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R.A. Harrad, S. Jackson, N. Rumsey; Are You Looking at Me Mate? The Psychosocial Impact of Strabismus Surgery in Adults . Invest. Ophthalmol. Vis. Sci. 2003;44(13):1923.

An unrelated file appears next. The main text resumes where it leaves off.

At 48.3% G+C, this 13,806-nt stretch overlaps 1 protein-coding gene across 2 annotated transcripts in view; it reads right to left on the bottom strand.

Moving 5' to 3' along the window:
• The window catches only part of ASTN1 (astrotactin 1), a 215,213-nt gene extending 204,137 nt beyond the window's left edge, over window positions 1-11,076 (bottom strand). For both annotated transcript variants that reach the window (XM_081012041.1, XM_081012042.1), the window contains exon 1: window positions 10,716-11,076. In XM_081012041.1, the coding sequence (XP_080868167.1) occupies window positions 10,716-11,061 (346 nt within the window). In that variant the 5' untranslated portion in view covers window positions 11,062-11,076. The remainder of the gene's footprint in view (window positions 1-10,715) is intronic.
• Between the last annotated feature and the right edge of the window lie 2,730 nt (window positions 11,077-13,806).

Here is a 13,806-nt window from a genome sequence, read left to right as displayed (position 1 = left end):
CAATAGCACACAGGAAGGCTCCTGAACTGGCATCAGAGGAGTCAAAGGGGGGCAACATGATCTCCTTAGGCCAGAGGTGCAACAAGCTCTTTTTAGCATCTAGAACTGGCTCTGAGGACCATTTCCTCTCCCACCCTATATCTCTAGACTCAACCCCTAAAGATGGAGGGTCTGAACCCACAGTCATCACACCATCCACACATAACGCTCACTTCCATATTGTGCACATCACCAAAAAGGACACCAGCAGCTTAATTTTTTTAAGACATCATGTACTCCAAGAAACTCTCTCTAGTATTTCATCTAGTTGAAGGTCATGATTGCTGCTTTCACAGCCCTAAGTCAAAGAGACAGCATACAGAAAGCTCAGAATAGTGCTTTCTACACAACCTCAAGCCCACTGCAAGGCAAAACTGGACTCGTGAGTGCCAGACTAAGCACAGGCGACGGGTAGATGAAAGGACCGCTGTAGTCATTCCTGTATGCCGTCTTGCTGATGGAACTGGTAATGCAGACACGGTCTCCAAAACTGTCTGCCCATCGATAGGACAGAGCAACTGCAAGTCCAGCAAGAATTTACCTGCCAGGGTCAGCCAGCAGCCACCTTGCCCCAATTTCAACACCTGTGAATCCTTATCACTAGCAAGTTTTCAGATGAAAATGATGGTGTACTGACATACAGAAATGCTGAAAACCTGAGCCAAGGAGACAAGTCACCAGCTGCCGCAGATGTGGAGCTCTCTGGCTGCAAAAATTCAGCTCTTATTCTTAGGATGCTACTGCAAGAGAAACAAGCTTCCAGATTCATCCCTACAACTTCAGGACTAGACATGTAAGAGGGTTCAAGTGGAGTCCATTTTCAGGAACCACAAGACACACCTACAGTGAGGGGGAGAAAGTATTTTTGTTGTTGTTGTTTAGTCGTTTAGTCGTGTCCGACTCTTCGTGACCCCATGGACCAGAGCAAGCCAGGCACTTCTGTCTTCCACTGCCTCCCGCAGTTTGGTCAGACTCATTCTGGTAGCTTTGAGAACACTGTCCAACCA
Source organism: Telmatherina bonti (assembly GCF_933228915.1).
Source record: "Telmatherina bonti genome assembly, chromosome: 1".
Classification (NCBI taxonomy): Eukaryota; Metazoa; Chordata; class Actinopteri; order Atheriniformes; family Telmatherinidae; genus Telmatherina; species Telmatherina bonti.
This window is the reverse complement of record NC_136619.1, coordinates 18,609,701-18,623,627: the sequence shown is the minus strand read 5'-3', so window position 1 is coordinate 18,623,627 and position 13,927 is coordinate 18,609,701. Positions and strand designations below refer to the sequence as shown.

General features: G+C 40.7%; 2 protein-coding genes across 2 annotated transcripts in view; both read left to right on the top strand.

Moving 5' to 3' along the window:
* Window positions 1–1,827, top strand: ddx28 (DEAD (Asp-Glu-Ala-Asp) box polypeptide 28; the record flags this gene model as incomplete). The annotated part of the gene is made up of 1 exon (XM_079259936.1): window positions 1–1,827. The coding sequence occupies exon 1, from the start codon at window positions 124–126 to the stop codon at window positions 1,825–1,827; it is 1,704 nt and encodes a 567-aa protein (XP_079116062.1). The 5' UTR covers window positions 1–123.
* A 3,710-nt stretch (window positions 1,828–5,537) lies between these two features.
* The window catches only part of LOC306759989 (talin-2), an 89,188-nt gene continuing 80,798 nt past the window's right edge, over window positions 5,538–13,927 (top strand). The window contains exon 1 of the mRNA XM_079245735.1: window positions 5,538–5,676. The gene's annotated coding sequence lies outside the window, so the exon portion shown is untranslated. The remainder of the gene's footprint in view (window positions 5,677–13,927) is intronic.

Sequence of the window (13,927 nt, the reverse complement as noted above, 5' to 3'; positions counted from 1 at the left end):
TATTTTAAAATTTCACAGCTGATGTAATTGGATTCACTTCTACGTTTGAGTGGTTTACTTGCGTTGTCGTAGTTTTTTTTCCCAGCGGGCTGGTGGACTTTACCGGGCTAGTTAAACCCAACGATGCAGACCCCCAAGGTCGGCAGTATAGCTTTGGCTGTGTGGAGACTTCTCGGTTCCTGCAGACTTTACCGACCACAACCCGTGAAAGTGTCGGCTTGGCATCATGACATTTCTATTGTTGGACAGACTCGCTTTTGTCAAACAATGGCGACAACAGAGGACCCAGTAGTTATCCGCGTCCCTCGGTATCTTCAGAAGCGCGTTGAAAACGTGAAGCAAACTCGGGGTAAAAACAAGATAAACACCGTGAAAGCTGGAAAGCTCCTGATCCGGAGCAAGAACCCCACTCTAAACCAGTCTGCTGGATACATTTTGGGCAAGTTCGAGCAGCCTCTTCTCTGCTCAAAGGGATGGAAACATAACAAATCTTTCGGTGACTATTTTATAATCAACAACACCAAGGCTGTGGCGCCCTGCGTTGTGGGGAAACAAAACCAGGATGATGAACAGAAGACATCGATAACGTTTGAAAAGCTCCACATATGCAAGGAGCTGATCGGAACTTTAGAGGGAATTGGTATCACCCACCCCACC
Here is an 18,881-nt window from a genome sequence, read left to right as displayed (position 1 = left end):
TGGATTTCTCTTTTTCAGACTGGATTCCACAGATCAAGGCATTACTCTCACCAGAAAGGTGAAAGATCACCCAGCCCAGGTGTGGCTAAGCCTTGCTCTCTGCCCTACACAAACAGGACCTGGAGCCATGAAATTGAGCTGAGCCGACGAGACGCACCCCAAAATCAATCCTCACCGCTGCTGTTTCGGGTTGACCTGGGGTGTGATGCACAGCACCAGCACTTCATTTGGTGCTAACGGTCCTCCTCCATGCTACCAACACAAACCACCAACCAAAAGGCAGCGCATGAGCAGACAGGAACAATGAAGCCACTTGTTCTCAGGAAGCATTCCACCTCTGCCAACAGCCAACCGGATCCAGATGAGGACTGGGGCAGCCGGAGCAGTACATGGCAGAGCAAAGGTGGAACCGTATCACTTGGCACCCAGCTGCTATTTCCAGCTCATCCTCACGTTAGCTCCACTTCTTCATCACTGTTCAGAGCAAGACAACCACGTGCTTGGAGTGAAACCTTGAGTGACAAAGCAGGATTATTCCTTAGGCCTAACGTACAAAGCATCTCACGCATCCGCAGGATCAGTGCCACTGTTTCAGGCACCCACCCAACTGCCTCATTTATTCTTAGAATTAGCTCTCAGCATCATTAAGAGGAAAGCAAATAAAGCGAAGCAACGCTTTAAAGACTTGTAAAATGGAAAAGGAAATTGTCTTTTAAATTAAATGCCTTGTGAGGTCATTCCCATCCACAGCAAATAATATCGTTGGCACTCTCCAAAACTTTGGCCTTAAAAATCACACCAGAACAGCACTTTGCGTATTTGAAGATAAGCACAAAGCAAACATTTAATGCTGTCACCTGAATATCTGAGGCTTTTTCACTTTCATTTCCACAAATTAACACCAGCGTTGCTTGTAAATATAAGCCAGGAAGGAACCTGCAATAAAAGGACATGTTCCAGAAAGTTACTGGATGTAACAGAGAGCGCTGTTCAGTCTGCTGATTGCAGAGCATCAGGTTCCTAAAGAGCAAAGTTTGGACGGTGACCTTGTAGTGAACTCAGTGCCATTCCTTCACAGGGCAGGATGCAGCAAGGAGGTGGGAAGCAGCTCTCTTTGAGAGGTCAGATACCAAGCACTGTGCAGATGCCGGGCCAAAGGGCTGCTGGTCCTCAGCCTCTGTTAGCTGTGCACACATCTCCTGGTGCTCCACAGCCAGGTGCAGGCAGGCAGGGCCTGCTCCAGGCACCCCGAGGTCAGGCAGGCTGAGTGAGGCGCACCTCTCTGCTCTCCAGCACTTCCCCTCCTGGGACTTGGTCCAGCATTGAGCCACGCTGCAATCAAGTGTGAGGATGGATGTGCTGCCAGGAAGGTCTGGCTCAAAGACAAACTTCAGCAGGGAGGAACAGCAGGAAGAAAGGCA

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Purpose:Over the past 30 years, only 6 studies have examined the psychological impact of strabismus in adults. There is no data on a large population which compares pre and post operative data using validated questionnaires, and relates surgical results to psychosocial outcomes. Our study aims to provide this data. Methods: The subjects were seen at the Bristol Eye Hospital: first, at their usual 6-week pre-operative assessment, and secondly at the 3 month outpatients appointment following their surgery. At both appointments patients completed a series of questionnaires: a demographic questionnaire, Medical Background form, Strabismus Form, the Derriford Appearance Scale (DAS-24), the WHOQOL (short form), and the Hospital Anxiety and Depression Scale (HADS). Finally the patients had an interview with the researcher aimed at determining current coping strategies in relation to living with a strabismus, the reasons for seeking surgery, and the impact of the condition. Results: Currently 20 patients have completed the study. Early data analysis indicates that there is no correlation between the degree of eye misalignment perceived by the patient and the measured eye deviation and the psychological measures employed in this study either before or after surgery. Results from 2-tailed Wilcoxon texts indicate that for all patients the surgery significantly improves how severe they perceive their squint to be (W=28, n=20, p<0.02). Surgery also significantly improves how they view their appearance - DAS measure - W=17.5, n=19, p<0.02). For non-diplopic patients there is a significant reduction in levels of anxiety - HADS measure - (W=13.5, n=13, p<0.05). Conclusion: Strabismic adults are happier with their appearance following corrective surgery. The extent of this improvement is unrelated to the change in angle of strabismus as measured on prism cover test.
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